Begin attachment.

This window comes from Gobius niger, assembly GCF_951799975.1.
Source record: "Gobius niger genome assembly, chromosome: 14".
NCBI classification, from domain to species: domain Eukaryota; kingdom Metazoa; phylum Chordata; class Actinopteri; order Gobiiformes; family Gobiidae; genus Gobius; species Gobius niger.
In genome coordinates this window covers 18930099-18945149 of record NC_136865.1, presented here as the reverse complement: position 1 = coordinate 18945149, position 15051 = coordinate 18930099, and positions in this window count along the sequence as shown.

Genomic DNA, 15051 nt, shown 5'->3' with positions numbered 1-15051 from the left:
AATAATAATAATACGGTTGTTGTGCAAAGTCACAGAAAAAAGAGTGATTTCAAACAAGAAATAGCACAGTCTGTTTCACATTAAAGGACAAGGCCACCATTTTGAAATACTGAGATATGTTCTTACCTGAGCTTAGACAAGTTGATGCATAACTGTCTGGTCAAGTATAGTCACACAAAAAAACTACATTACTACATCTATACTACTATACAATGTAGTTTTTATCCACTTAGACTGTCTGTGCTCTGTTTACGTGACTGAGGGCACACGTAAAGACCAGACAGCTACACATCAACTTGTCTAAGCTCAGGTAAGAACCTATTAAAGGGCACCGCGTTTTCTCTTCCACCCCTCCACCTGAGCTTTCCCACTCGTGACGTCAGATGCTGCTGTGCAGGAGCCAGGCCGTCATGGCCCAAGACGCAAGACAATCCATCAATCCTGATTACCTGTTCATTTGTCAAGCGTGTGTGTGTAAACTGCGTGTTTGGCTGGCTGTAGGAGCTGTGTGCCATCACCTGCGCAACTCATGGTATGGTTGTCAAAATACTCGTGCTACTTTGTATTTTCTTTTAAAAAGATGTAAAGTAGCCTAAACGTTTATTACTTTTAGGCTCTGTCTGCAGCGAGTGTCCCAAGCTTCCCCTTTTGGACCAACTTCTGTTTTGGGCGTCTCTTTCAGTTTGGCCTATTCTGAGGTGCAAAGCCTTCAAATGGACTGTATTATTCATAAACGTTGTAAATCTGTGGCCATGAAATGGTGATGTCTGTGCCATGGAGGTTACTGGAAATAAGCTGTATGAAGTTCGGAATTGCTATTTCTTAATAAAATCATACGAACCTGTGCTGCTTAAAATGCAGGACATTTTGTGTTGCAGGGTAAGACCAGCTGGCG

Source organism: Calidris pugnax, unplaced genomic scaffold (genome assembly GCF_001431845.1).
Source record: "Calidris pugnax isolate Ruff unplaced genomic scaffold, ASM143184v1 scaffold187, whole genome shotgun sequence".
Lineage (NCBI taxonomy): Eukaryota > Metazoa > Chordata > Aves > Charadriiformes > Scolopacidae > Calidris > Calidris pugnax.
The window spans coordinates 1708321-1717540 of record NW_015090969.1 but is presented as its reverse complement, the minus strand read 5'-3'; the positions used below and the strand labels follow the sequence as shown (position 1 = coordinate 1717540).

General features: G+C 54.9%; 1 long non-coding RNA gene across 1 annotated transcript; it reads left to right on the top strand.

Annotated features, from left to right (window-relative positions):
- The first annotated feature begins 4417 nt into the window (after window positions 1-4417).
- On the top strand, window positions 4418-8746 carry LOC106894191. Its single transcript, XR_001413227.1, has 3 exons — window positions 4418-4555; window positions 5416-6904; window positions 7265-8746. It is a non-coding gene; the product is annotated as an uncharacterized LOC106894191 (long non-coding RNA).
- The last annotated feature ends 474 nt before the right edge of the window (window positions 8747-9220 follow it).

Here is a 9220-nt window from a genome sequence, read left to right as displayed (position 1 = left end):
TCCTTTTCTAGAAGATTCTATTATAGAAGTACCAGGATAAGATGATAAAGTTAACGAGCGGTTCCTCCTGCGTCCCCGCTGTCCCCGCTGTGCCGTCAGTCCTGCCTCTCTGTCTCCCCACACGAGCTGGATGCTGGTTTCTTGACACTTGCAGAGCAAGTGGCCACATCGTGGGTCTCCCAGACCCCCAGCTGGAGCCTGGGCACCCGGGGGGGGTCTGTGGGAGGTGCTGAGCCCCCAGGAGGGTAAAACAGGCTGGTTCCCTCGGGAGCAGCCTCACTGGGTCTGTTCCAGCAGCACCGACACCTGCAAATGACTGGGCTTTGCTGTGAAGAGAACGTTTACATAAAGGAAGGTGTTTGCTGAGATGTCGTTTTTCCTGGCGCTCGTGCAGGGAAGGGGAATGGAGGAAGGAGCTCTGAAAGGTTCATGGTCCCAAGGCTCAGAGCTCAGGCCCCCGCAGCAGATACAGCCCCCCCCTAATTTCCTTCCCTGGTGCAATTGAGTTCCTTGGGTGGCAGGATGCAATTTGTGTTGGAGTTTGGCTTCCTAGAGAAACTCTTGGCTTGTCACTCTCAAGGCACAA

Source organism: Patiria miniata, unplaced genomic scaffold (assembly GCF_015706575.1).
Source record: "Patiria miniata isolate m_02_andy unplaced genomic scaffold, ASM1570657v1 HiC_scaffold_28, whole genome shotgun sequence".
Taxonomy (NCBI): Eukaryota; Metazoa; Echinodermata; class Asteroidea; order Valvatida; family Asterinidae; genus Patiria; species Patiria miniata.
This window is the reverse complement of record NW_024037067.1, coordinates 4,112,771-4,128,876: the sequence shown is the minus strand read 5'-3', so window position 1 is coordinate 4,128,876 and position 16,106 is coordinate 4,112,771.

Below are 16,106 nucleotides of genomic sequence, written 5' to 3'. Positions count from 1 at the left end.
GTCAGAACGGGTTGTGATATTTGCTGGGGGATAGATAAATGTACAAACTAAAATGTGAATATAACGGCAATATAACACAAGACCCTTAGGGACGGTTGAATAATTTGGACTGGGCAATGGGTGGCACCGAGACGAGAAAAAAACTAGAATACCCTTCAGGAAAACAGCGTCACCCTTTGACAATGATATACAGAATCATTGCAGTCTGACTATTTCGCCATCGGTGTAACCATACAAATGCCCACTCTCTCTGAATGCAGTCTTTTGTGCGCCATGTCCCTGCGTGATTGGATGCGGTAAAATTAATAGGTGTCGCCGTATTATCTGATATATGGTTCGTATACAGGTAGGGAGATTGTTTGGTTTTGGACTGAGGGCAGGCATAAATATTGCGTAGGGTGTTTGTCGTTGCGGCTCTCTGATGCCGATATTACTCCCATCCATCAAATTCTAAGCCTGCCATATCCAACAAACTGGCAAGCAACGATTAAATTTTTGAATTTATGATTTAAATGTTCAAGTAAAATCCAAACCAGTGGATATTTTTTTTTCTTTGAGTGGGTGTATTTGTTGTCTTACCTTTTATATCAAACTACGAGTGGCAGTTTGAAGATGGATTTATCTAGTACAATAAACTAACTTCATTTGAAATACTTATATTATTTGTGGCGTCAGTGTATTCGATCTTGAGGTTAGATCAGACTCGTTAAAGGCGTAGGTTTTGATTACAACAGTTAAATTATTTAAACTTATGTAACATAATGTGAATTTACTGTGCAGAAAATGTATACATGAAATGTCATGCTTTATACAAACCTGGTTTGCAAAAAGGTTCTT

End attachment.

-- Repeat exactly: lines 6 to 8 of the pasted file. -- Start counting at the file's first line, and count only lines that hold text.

AATAATAATAATACGGTTGTTGTGCAAAGTCACAGAAAAAAGAGTGATTTCAAACAAGAAATAGCACAGTCTGTTTCACATTAAAGGACAAGGCCACCATTTTGAAATACTGAGATATGTTCTTACCTGAGCTTAGACAAGTTGATGCATAACTGTCTGGTCAAGTATAGTCACACAAAAAAACTACATTACTACATCTATACTACTATACAATGTAGTTTTTATCCACTTAGACTGTCTGTGCTCTGTTTACGTGACTGAGGGCACACGTAAAGACCAGACAGCTACACATCAACTTGTCTAAGCTCAGGTAAGAACCTATTAAAGGGCACCGCGTTTTCTCTTCCACCCCTCCACCTGAGCTTTCCCACTCGTGACGTCAGATGCTGCTGTGCAGGAGCCAGGCCGTCATGGCCCAAGACGCAAGACAATCCATCAATCCTGATTACCTGTTCATTTGTCAAGCGTGTGTGTGTAAACTGCGTGTTTGGCTGGCTGTAGGAGCTGTGTGCCATCACCTGCGCAACTCATGGTATGGTTGTCAAAATACTCGTGCTACTTTGTATTTTCTTTTAAAAAGATGTAAAGTAGCCTAAACGTTTATTACTTTTAGGCTCTGTCTGCAGCGAGTGTCCCAAGCTTCCCCTTTTGGACCAACTTCTGTTTTGGGCGTCTCTTTCAGTTTGGCCTATTCTGAGGTGCAAAGCCTTCAAATGGACTGTATTATTCATAAACGTTGTAAATCTGTGGCCATGAAATGGTGATGTCTGTGCCATGGAGGTTACTGGAAATAAGCTGTATGAAGTTCGGAATTGCTATTTCTTAATAAAATCATACGAACCTGTGCTGCTTAAAATGCAGGACATTTTGTGTTGCAGGGTAAGACCAGCTGGCG

Source organism: Calidris pugnax, unplaced genomic scaffold (genome assembly GCF_001431845.1).
Source record: "Calidris pugnax isolate Ruff unplaced genomic scaffold, ASM143184v1 scaffold187, whole genome shotgun sequence".